SCOTUS Justice Ruth Bader Ginsburg apologises for "ill-advised" comments on Donald Trump

In interviews last week, the judge referred to the Republican candidate as a "faker"

Ruth Bader Ginsburg, SCOTUS, Supreme Court, United States, Donald Trump, Hillary Clinton

[AP Photo/Michael Dwyer]

US Supreme Court Justice Ruth Bader Ginsburg has been forced to make an apology for comments she made on three separate occasions last week. The 83-year-old justice, well known for her liberal stance on the bench since her appointment there by Bill Clinton, has called her criticism of the presumptive Republican presidential nominee Donald Trump “ill-advised,” days after describing him as a “faker” who “really has an ego” and “has no consistency about him.”

“I can’t imagine what this place would be – I can’t imagine what the country would be – with Donald Trump as out president,” Ginsburg told The New York Times in an interview that was published in the paper’s Sunday edition. She also joked that she might consider giving up her lifetime appointment to the court and move to New Zealand if Trump takes the White House in November.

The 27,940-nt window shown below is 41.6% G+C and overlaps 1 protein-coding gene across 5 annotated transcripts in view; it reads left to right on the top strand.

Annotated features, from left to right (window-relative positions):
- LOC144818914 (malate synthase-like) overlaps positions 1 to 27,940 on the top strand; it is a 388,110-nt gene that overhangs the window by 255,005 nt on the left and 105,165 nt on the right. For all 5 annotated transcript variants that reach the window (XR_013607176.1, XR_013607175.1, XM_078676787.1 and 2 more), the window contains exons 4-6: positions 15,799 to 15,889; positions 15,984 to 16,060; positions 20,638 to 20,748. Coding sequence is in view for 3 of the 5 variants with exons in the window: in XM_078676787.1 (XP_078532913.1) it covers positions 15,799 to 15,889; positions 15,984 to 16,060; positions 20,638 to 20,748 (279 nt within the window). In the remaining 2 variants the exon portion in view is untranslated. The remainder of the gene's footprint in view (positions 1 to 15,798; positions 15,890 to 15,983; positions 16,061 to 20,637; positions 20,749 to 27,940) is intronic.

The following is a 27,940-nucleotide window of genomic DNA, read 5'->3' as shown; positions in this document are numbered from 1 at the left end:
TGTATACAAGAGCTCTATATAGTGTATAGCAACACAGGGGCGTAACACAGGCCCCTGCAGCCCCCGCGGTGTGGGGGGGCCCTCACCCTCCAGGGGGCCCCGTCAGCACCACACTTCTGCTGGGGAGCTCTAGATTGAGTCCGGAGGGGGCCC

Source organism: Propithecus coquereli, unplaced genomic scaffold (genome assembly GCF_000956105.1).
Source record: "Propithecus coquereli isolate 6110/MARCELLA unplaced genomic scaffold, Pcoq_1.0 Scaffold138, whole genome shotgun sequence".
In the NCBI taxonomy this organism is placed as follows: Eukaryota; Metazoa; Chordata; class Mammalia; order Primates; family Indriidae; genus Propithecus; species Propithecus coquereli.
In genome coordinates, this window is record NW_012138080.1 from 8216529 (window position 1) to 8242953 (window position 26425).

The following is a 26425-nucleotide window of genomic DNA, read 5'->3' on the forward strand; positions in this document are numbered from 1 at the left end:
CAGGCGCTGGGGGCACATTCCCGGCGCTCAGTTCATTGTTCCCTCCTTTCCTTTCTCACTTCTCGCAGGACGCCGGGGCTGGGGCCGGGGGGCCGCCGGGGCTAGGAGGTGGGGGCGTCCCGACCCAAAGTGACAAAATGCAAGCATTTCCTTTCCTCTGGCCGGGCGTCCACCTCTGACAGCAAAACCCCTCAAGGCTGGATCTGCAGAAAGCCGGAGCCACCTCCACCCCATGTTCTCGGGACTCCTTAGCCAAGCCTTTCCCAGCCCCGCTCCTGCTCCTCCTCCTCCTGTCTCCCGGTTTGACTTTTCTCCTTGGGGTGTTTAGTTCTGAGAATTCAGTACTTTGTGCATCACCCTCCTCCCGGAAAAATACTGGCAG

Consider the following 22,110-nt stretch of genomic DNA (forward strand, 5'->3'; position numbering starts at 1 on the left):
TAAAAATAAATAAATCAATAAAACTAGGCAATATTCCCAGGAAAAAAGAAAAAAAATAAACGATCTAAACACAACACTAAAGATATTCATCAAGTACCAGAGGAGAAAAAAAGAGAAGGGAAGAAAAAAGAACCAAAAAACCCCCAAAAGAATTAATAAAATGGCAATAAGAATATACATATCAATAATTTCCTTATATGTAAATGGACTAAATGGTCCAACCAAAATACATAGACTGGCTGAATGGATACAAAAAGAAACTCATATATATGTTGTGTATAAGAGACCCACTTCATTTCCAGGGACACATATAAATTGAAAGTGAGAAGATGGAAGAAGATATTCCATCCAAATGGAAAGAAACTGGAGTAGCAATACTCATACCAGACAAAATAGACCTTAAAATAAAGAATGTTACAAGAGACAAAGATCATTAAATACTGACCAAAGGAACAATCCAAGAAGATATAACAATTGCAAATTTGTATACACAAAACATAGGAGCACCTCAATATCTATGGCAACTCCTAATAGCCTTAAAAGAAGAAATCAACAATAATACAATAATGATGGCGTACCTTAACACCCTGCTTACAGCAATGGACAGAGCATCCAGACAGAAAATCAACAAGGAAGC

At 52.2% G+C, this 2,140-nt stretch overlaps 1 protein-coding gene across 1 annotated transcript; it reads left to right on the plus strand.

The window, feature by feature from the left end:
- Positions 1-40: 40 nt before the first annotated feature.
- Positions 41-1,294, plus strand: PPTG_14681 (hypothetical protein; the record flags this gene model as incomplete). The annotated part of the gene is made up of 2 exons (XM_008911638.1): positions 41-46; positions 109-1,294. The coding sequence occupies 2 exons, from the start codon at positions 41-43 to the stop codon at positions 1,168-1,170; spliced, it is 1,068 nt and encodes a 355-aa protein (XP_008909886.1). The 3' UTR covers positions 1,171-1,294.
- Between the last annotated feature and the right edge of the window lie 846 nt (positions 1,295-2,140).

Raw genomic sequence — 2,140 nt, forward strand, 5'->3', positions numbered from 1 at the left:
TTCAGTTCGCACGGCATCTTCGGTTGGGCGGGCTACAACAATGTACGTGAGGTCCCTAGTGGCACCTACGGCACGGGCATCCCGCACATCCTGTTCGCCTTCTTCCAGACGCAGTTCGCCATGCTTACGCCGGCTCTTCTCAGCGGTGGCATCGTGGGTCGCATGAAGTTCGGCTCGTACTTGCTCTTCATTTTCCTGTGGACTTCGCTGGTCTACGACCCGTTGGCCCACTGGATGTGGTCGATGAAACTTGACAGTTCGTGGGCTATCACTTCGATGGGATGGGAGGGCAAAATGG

On social media supporters of Trump were quick to voice their anger, with the Republican candidate even tweeting that Justice Ginsburg should remove herself from the bench.

While a position on the SCOTUS bench is normally marked by a conservative or liberal stance, the justices are normally expected to refrain from making politically biased comments, if only to protect the integrity of the court.

A notorious precedent was set when Sandra Day O’Connor, the first woman ever appointed to the Supreme Court, was spotted by a news reporter cheering for George W Bush on election night in 2000. O’Connor, who was appointed to the court by Ronald Reagan in 1981, also publicly declared that she thought Al Gore’s win in Florida was “terrible.”

When O’Connor did not go on to recuse herself when the Supreme Court heard the landmark Bush v Gore which would ultimately hand the presidency to the Republican candidate was widely condemned in the US.

Now concerns are growing on the Democratic and liberal sides of American politics that if, like in the 2000 campaign, the final decision of a close-run Clinton-Trump election rests with the Supreme Court, Ginsburg may be forced to step back from the case.

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